Nasty: My Family and Other Glamorous Varmints

Nasty: My Family and Other Glamorous Varmints

by Simon Doonan


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Product Details

ISBN-13: 9781416586340
Publisher: Simon & Schuster
Publication date: 11/09/2007
Pages: 304
Product dimensions: 5.50(w) x 8.50(h) x 0.80(d)

About the Author

Simon Doonan is the bestselling author of Wacky Chicks and Confessions of a Window Dresser. In addition to his role as creative director of Barneys New York, Simon writes the "Simon Says" column for The New York Observer. He frequently contributes observations and opinions to myriad other publications and television shows. He is a regular commentator on VH1, the Trio network, and Full Frontal Fashion. He lives in New York City with his partner, Jonathan Adler, and his Norwich terrier, Liberace.

Read an Excerpt


When I was six years old, my mother sneezed and her dentures flew out. They hit the kitchen door with a sharp clack! and then rattled sideways across the linoleum floor like a fleeing crustacean. I have absolutely no recollection of graduation day, or my twenty-first birthday, or what I did last Christmas, but as long as I live, I will never forget those fugitive dentures.

Am I strange? Quite possibly.

I was born in 1952, the same year that Queen Elizabeth II ascended to the throne. In 2002, fifty years later, Queen Elizabeth and I both celebrated our golden jubilees. Naturally, we both took strolls down our respective memory lanes. While hers was doubtless strewn with ermine capes, bejeweled accessories, sparkling crystal toasting goblets, and well-fed corgis, mine was not.

As I wandered through the windmills and filing cabinets of my mind, I was taken aback by what I found, and did not find.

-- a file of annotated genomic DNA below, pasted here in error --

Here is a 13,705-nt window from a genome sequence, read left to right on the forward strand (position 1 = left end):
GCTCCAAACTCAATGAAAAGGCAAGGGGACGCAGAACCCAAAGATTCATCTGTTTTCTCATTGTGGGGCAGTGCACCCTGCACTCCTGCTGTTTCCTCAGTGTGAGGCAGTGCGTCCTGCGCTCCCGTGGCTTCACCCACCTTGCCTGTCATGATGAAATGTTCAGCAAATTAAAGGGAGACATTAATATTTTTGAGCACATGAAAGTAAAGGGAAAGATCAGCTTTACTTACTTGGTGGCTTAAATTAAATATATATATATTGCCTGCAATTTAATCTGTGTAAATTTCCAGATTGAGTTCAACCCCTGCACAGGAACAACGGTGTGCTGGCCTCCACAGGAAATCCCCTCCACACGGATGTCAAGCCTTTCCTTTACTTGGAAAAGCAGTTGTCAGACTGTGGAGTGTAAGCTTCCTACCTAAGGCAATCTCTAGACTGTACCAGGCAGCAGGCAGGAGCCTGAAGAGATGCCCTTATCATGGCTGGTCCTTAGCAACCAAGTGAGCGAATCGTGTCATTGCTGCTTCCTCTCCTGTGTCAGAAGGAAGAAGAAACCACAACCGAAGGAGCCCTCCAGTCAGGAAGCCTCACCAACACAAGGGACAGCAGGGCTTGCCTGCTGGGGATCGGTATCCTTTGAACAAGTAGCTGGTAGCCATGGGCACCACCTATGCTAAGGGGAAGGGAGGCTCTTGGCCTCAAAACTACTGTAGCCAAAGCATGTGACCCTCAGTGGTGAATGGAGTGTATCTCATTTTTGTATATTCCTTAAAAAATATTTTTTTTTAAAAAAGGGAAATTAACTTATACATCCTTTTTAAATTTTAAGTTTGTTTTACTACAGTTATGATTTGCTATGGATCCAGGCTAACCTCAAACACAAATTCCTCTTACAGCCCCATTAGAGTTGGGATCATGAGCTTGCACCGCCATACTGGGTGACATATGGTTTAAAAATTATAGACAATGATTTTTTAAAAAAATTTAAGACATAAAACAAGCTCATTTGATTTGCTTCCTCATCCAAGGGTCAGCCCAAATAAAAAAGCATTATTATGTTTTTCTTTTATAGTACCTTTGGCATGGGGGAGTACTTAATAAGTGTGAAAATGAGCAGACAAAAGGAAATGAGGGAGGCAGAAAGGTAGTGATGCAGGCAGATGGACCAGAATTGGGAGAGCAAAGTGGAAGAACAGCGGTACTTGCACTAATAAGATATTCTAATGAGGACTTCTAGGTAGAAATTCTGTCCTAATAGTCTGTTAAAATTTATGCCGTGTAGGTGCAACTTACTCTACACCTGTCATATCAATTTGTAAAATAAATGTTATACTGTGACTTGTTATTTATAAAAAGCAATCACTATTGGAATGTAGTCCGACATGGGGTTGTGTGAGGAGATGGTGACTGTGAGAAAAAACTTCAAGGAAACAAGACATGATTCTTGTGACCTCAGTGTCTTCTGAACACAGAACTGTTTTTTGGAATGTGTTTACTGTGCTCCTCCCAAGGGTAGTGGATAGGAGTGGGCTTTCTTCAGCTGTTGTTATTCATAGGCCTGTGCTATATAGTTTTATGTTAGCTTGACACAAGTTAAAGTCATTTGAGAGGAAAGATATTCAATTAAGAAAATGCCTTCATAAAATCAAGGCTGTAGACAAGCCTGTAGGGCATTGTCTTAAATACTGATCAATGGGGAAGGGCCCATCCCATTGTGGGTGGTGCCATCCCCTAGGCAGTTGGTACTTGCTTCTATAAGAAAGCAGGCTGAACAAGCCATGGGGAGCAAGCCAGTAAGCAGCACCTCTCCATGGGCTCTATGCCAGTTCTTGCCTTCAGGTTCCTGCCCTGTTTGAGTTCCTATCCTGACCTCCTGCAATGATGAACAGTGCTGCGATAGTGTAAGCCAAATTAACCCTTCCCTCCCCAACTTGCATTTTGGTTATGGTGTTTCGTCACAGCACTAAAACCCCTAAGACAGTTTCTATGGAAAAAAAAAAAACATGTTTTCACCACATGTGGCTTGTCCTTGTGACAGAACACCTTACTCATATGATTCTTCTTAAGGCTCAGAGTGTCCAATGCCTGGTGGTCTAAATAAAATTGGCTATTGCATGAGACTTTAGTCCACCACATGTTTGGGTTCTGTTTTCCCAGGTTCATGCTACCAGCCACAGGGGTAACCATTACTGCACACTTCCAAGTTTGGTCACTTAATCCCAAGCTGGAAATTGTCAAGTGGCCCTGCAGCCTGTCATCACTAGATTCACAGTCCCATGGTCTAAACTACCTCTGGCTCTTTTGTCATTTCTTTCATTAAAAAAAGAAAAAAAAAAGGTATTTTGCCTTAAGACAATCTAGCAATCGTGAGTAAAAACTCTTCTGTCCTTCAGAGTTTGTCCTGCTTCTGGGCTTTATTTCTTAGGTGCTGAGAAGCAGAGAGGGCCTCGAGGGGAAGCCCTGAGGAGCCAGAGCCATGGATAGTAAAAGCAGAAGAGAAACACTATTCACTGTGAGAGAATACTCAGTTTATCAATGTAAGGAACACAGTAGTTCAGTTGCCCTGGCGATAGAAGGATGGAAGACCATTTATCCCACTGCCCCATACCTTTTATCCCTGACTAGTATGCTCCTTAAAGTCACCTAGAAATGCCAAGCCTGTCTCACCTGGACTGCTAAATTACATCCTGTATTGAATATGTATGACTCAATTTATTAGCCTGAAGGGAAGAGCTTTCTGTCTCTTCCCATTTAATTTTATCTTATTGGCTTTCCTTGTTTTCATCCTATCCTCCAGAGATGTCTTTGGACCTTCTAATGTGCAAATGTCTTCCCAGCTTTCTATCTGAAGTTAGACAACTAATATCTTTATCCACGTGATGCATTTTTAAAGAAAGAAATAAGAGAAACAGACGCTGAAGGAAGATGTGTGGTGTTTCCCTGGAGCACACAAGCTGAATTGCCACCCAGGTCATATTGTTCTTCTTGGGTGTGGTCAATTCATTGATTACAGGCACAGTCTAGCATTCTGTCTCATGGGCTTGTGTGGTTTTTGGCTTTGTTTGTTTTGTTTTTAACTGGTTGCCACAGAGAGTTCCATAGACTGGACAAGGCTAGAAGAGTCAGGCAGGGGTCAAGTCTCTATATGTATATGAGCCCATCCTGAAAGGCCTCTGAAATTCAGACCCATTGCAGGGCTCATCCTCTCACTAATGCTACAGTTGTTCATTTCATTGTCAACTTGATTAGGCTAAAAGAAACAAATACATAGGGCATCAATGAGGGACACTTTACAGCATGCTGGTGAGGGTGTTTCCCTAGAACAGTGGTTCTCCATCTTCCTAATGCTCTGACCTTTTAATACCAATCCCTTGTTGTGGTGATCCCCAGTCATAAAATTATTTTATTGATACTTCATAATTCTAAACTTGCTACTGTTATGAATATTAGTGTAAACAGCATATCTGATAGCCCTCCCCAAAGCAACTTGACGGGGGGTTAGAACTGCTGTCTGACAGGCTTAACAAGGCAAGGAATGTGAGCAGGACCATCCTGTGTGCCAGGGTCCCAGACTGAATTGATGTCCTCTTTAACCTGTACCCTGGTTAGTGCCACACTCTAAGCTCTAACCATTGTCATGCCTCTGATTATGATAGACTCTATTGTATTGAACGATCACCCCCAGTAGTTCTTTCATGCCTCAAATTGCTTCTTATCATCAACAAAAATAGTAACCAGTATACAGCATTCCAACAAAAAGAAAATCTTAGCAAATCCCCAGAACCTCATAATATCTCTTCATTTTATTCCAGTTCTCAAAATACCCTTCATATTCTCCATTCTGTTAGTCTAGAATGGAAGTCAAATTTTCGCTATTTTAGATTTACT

Where were the Hawaiian sunsets, the Easter bunnies, and the fluffy kittens? Where were those dreamy summer afternoons spent chasing butterflies through fields of daisies? Had they slipped my memory? Or did they ever exist?

What about all those romantic candlelit dinners sipping Rémy Martin with that special someone? Maybe I was too sloshed to remember.

Though devoid of Hallmark moments, my memory banks were, I hasten to add, by no means empty. Au contraire! They were teeming with vivid recollections. It's just that none of them were particularly pleasant.

Instead of heartwarming memories, what I found were fifty years of jarring occurrences, freakish individuals, deranged obsessions, public embarrassments, kamikazeoutfits, unsavory types, varmints, vermin, and a ridiculous, lifelong quest to locate that mystical and elusive tribe, the Beautiful People. There were also hernias and food poisonings, cringe-making encounters with law enforcement, and stomach-churning regrets.

It was all quite nasty.

Woven throughout this tapestry, like a gaudy strand of hot pink silk, was my family, immediate and extended, in all its raw majesty. My mother, the feisty glamour-puss, my troubled and anarchic grandmother Narg, my blind aunt Phyllis, and Biddie, my showbiz-crazed childhood best friend.

Donning mental rubber gloves, I cautiously began to inspect this material and reacquaint myself with the events and the dramatis personae of my past. Here, preserved in aspic, were all the tarts, the trolls, the twinkies, and the trouts who had ever crisscrossed my path and left their nasty tire tracks on my psyche.

"Turn us into a confessional memoir!" they screeched like a goading Greek chorus.

My psychotherapist gave the thumbs-up. "Examining one's nasty memories is a complex and challenging psychological process," opined my shrink of eighteen years encouragingly. "Avoidance is a primary mechanism. Examining one's nasty memories and facing them head-on presents many opportunities for growth!"